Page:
• Sgt. Rock – this comic book adaptation was offered for him to direct, but this evolved into Inglorious Bastards. We can cross the Dirty Dozen, Kelly’s Heroes World War Two action flick off the list.
  • Faster, Pussycat! Kill! Kill! – became Death Proof.
  • Killer Crow – depicting a rogue group of World War II-era black troops – again Inglorious Bastards.
  • First Blood – an adaptation of the David Morrel novel First Blood.
  • Snake Belly – a Spaghetti Western comedy, aka the Terence Hill and Bud Spencer movie, but Django Unchained went this way.
  • The Movie Critic – a film, meant to be set in the 70’s that ended up being a sequel to Once Apon A Time In Hollywood.
  • A horror/science fiction film – Tarantino hinted at a project, which blended the classics The Thing, Halloween, Stalker and The Texas Chainsaw Massacre, into a kind of “slasher sci-fi horror”. With a hard-core Star Trek spec script that came later, his interest in this genre is evident and logical considering that half the movies in the video store at the time were B-grade sci-fi horror knock-offs of these same classics.

The Final Masterpiece of Genre

If Tarantino intends to round out his ten-film oeuvre with a diverse array of genres, his choices get narrowed down to two options: a Spy Thriller or a Slasher Sci-fi Horror. The former would suit his style like a glove, resurrecting the essence of Jean-Paul Belmono’s The Magnificent [1973] or The Man from Rio [1964], encompassing car chase sequences, and stunt work, both of which are non-existent in Tarantino’s movies. The latter, however, appears to diverge further from his typical style, as none of his previous works have embraced the grandiose budgets, elaborate special effects, or fantastical themes inherent in this genre.

It is possible he might opt for a simpler horror narrative infused with sci-fi elements, cautious not to jeopardize his reputation with a risky cinematic spectacle. On the other hand, he might succumb to greed, integrating espionage elements into his Slasher Sci-fi Horror project, immersing himself in the world of special effects, particularly practical effects reminiscent of 1980s FX artists, and leveraging the goodwill studios are likely to extend towards him.

The Belmondo Effect

Cinema, as a medium, has undergone a remarkable evolution since its inception, with various genres adapting and transforming over time to capture the ever-changing tastes and sensibilities of audiences. One of the most dynamic and enduring is the action genre, having matured into a multifaceted cinematic realm that explores complex themes, character development, and innovative storytelling techniques. As visual entertainment, the action genre has continuously evolved, reflecting the shifting cultural, and societal dynamics involving thrills and violence on the screen. Within this evolution, certain individuals have left an indelible mark on specific genres, forever altering the trajectory of filmmaking. One such luminary is the iconic Jean-Paul Belmondo, whose charismatic presence and groundbreaking performances have left an enduring influence on the action genre, including stunt work, car chases, and martial arts in cinema.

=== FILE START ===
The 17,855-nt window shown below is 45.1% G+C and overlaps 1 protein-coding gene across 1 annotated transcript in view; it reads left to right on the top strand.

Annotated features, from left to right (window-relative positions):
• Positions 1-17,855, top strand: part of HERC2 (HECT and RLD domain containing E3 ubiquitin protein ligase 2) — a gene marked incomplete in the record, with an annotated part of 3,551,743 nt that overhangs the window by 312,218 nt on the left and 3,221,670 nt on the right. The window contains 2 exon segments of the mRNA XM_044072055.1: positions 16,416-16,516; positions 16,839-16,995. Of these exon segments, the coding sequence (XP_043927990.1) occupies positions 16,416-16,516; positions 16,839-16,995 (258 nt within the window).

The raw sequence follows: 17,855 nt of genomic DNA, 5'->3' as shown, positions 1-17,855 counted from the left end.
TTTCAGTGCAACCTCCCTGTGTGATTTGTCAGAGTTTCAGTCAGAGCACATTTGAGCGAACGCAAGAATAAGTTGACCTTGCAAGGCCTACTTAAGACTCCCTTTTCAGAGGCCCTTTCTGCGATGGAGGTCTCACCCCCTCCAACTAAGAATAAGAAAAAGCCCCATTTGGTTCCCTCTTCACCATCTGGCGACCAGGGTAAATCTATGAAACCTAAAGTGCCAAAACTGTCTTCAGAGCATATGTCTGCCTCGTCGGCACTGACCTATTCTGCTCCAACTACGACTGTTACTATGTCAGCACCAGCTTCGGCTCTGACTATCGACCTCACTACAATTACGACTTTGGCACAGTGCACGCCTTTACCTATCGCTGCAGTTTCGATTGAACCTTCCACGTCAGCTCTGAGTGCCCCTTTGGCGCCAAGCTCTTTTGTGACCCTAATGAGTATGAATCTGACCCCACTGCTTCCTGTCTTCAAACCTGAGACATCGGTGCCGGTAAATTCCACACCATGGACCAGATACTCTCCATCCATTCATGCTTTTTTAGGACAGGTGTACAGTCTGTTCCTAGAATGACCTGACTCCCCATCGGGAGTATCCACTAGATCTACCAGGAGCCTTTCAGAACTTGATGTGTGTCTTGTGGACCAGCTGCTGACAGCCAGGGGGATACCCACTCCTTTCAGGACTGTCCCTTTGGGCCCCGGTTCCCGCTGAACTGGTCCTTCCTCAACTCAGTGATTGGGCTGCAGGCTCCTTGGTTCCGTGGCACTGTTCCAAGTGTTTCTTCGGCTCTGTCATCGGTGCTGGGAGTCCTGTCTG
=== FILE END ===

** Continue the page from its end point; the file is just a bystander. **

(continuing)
Continue reading “The Belmondo Effect”

Origin: The Blood Ring

The Bad Samaritan

After I published “A Hostile Takeover” I was exploring ideas for a second book. At some point, I entertained the thought of adapting one of my screenplays that had been sitting on the shelf, collecting dust for over a decade. How easy. The basic story and material were there. All I had to do was tweak this, rewrite that, so I committed to writing it, setting a target to keep it short and simple.

The Bad Samaritan Movie

The screenplay was called ‘The Bad Samaritan’ and it was turned into a guerilla film back in 1999 by me and a few associates. Its one and only release was at the 2001 Melbourne Film Festival, and it’s been buried ever since. I felt it was a natural step for a novel to come out of it.

In hindsight, I was naive about how easy it would be. In my writing experience, nothing goes down as planned. With me stories evolve, ideas get bigger, themes dig deeper. And when I decided to turn what was originally a serial killer horror thriller into a serial killer science fiction horror thriller, I entered a world of hurt.

The original story idea still resonated with me, enough for me to decide to revisited it again. The challenge being; how do I take this to another level?

Hence, The Blood Ring was born.